California is prone to a litany of disasters. In 2017 alone, Californians have already endured a historic drought, flooding, more than 3,000 wildfires and numerous earthquakes, among other emergencies.
When it comes to disasters, California truly is the Wild West.
One month from today, historic Old Sacramento will transform into the 12th annual California Day of Preparedness, otherwise referred to as “Surviving the Wild West”. The one-day, family-friendly event – located on the 1849 Scene near the Railroad Museum and Discovery Museum – is scheduled for Saturday, August 26 from 10 a.m. to 2 p.m.
Admission is free.
Visitors will learn about emergency preparedness as well as experience a variety of disaster readiness demonstrations including a mobile earthquake simulator, watch water rescues, and witness the skills of search … continue reading »
Firefighters are making progress on several wildfires burning throughout California, including the weeks-long Whittier Fire in Santa Barbara County. The threat level on the east side of the fire has been reduced significantly and, with conditions improving, some evacuation orders have been lifted, according to Cal FIRE.
Burning in the Lake Cachuma area, south of Highway 154, the Whittier Fire is now 18,015 acres and 49 percent contained. On just the Whittier Fire alone, there are 1,612 firefighters assigned, including 103 fire engines, 38 hand-crews, 16 dozers, 14 helicopters, and 22 water tenders and 18 bulldozers. The coordinated public safety effort consists of various local, state and federal agencies including Santa Barbara County Sheriff, California Highway Patrol, Caltrans, Southern CA Edison, PG&E, Goleta Water District, Santa Barbara County Office of Emergency Management, American Red Cross … continue reading »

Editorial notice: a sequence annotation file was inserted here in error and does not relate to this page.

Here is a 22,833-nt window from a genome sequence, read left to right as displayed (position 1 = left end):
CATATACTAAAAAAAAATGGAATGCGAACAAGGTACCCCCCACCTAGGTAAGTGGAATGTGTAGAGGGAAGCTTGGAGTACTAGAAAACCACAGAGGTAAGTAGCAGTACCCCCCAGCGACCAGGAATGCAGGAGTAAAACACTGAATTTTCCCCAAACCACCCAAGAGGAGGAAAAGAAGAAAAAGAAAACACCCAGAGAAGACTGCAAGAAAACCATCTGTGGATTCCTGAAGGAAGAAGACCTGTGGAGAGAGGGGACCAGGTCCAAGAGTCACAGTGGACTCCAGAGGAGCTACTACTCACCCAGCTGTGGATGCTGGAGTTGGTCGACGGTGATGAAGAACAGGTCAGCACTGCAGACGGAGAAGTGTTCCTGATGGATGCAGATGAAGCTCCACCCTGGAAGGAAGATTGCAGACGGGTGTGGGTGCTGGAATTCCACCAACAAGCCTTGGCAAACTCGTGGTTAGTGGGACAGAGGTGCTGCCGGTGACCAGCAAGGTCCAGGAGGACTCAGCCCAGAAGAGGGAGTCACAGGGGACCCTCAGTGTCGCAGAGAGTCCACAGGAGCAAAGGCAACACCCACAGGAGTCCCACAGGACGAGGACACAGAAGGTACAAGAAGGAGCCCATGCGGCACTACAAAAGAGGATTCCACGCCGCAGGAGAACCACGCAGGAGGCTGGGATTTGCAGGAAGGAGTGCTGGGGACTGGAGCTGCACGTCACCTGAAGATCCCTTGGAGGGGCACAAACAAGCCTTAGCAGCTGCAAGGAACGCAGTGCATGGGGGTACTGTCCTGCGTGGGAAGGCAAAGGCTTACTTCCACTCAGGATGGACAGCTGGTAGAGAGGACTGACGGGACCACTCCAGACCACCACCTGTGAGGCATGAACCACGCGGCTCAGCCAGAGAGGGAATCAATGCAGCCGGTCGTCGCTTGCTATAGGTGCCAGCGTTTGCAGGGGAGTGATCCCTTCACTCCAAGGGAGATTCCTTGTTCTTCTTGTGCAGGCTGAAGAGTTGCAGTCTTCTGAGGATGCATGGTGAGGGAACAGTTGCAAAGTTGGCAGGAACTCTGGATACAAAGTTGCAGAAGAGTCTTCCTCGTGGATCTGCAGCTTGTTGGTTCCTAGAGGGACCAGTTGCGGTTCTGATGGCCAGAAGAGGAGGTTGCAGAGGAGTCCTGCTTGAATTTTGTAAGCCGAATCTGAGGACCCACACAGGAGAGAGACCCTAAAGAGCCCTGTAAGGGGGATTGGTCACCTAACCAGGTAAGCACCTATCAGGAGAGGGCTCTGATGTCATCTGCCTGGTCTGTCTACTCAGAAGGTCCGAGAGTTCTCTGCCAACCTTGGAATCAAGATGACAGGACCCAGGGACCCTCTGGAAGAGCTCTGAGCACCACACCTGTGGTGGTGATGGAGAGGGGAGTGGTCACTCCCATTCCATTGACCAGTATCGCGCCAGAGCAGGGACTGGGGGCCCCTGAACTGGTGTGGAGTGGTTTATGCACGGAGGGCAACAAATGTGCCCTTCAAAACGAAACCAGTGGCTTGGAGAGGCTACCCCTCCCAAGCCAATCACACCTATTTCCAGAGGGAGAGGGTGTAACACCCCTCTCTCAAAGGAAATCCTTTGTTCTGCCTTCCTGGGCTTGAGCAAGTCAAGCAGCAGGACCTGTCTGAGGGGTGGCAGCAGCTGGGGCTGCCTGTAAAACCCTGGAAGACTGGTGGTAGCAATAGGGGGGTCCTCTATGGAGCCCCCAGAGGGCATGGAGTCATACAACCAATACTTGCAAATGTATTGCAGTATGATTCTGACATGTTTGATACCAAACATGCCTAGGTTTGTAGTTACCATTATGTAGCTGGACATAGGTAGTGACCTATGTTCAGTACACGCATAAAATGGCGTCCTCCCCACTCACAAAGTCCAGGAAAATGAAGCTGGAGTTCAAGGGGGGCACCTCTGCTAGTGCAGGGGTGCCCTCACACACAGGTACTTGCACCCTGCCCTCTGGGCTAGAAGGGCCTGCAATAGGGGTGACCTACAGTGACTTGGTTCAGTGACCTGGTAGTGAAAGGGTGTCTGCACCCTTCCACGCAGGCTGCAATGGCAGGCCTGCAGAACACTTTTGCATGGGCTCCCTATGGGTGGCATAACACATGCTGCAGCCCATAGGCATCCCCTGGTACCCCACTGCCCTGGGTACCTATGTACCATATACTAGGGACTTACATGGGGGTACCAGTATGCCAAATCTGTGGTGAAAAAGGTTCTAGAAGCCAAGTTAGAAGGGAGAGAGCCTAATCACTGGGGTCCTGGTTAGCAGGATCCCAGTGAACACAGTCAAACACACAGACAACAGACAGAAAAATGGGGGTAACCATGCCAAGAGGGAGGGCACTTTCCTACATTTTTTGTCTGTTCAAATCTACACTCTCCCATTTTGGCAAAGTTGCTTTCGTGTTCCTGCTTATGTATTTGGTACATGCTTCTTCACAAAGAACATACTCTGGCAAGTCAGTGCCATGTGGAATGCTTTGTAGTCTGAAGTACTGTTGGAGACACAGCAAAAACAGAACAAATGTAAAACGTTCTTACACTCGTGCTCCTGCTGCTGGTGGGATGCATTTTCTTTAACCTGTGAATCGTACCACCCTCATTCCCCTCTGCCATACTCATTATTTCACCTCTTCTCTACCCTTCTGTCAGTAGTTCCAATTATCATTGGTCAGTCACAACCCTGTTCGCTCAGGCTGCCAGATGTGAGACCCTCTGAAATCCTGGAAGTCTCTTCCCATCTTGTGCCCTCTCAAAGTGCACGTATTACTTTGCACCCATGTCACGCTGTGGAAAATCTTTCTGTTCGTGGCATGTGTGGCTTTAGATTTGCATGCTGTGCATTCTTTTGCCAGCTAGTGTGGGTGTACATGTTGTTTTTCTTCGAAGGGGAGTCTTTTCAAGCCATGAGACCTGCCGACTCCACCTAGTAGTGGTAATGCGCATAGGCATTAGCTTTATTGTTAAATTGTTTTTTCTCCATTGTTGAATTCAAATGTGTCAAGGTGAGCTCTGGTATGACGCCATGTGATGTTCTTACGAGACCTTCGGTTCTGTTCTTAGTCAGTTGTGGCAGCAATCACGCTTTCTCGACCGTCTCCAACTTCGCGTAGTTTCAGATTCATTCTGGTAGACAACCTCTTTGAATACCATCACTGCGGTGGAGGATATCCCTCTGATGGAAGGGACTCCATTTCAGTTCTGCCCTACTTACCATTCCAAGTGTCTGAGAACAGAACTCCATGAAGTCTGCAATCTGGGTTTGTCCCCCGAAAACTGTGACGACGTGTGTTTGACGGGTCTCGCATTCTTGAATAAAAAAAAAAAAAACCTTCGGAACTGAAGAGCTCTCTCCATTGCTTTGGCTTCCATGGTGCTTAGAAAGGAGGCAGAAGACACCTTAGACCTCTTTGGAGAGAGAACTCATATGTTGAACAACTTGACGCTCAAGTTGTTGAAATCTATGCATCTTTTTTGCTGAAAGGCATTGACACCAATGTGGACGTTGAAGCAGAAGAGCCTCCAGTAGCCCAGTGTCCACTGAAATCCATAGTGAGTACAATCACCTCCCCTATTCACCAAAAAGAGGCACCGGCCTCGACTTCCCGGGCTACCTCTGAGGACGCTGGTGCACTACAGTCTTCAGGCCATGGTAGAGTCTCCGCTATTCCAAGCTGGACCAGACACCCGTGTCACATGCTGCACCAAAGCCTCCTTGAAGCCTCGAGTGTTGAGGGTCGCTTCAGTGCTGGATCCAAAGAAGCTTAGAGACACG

Swinging into action for yet another season, teams of specially-trained firefighters from across the state are being strategically deployed to the state’s biggest wildfires. Currently, eight menacing wildfires are actively burning across the state, with more than half of those in the Central and Southern regions alone.
These fires are requiring the California Governor’s Office of Emergency Services (Cal OES) to put the California Mutual Aid System to work.
“Every year we’re playing an important strategy game, constantly tracking resources and monitoring the temperatures, winds and fuel conditions all over the state,” said Mark Ghilarducci, Director of Cal OES. “Our mutual aid system relies heavily on the good faith efforts of local government agencies who have always responded to calls for help without hesitation. We’re proud of the system because it’s proven to be the most effective … continue reading »
The sounds. The colors. The pageantry and beauty. It’s all what makes watching fireworks a timeless tradition.
While the spectacle is often enjoyed on a grand scale, especially on the Fourth of July, it can also create a traumatic experience for pet owners. Those same sounds and colors also create disturbances for pets.
“July is one of our biggest months of the year for stray animals, specifically around the days around the Fourth of July,” said Janna Haynes, Communications and Media Officer for the Bradshaw-based Sacramento County Animal Shelter.